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2-48                                   . VERDICT OX IXDIA
out at random. His attitude is summarized in the reply he heut «
to the manager of the goshala (cow asylum), who had written to
him for advice. The facts, as given by this man, were as follows:
'There are in my charge 500 head of cattle. They are all utterly
useless for any purpose and are simply eating their heads off. Out
of these from 350 to 400 animals on the average are constantly at
death's door, destined to die off one by one. Xow tell me what
I am to do ?'
If Gandhi had replied with the three words *Shoot the lot' he
would have paid a greater service to India than a thousand non-
resistance campaigns; he might have started a revolution in
thought which in its turn would have started a revolution, in agri-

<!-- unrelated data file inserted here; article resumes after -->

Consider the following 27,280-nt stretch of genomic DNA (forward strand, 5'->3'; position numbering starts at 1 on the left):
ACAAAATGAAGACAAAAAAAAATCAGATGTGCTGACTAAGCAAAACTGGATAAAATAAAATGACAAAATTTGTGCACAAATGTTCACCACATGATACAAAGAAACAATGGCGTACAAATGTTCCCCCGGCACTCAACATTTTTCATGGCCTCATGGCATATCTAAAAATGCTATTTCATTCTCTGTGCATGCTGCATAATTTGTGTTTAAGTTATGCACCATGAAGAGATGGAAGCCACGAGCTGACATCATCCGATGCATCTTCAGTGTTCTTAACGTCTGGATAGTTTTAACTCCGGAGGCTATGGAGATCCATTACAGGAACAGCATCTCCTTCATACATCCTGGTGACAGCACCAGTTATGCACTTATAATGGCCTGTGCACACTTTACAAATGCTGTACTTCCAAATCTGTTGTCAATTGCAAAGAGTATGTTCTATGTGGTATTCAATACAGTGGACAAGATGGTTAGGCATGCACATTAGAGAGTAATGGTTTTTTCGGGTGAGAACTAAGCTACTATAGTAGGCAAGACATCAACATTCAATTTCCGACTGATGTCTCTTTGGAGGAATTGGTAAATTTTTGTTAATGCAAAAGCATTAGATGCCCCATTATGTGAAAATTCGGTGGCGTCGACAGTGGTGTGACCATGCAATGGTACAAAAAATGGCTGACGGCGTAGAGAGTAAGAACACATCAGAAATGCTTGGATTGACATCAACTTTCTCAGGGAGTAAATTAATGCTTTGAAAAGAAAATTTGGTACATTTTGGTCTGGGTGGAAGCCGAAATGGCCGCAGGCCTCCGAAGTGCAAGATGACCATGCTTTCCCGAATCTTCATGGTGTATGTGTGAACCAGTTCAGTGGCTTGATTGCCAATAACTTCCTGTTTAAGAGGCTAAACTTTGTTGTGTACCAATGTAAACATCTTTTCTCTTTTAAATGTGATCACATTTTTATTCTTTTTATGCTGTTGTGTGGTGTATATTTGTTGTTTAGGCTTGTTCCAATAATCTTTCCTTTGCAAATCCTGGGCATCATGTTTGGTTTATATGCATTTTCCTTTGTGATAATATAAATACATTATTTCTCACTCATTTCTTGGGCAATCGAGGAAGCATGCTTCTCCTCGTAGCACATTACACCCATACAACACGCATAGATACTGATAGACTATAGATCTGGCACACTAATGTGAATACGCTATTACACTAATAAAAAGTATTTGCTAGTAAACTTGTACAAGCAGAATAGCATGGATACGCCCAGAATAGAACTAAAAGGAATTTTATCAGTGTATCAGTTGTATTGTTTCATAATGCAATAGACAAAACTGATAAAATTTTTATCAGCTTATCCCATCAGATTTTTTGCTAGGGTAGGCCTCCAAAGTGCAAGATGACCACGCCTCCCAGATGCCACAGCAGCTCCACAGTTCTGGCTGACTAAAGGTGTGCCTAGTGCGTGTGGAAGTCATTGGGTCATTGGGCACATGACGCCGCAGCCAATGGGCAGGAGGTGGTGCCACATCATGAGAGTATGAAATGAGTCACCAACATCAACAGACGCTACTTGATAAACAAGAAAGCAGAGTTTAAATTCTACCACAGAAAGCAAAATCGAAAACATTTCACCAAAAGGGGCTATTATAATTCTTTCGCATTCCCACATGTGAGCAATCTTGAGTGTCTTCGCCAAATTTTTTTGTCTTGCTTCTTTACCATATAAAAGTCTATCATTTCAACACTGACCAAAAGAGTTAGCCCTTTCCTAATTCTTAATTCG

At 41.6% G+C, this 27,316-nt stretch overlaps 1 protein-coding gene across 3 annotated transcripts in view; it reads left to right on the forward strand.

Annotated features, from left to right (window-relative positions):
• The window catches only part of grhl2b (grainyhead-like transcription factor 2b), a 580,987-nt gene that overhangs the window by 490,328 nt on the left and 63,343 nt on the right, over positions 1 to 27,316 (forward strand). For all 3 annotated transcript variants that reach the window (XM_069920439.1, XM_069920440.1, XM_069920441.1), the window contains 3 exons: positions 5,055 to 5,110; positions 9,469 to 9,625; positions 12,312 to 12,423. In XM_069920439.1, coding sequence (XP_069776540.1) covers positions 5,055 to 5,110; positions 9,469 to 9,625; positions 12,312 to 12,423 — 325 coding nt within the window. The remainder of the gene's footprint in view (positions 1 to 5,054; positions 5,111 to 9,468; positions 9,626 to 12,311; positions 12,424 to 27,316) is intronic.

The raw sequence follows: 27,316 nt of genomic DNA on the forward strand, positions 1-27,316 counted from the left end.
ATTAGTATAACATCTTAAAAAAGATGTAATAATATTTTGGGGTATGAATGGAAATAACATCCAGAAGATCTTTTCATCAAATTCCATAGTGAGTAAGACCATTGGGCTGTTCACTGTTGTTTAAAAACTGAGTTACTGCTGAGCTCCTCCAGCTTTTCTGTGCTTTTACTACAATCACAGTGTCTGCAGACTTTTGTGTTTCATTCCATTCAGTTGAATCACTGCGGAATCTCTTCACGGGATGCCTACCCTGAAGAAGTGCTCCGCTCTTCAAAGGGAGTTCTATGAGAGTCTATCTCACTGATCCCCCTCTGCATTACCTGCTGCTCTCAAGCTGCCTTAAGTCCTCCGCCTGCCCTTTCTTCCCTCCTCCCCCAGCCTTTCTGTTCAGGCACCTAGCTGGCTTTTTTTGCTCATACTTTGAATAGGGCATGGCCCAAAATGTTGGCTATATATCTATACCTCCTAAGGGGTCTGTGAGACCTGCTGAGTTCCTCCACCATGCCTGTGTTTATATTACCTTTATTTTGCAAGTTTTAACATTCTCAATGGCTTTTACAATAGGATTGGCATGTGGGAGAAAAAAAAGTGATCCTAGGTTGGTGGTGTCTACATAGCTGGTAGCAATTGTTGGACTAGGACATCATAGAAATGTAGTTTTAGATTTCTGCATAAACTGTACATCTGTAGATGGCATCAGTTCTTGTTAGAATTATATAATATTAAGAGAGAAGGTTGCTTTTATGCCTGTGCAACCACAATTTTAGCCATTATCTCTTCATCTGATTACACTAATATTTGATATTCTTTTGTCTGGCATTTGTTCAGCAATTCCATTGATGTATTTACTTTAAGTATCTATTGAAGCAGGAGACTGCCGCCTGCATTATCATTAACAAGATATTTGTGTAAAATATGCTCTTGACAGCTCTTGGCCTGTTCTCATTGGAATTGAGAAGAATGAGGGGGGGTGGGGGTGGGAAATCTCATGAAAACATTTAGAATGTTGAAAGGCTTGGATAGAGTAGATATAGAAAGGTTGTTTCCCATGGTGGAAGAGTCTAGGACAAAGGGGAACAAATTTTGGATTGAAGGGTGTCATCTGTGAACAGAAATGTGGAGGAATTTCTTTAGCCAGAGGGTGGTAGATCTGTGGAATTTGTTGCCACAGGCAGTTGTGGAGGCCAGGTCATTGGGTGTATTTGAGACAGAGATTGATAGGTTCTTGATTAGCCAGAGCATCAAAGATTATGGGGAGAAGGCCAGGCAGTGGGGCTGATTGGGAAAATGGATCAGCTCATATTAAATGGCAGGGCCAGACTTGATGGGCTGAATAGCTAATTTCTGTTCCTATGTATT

culture and given the peasants their first impetus to rise above
the servitude of their lot (He would, incidentally, have greatly
endeared himself to writers of books on India by saying something
which it was possible for them to understand without reading it
sixteen times and going into a trance—only to discover that he
had contradicted himself on the next page).
But Gandhi did not say * Shoot the lot/ The phrase is far totn
direct, too blatantly Anglo-Saxon, apart from the fact that it runs
counter to his much advertised worship of the cow. He got out
of it very cleverly—firstly, by completely evading the issue, and
secondly, by throwing the blame on somebody else, in this case,
the management. He wrote:
' It is incumbent upon them (the management) and upon the
organizers of all simply placed institutions to devise the most
effective means of nursing and ministering to the needs of diseased
and ailing cattle/
For which bright and practical words, the dying beasts, the
cancerous cows, the calves with broken legs, doubtless murmured
a grateful' moo/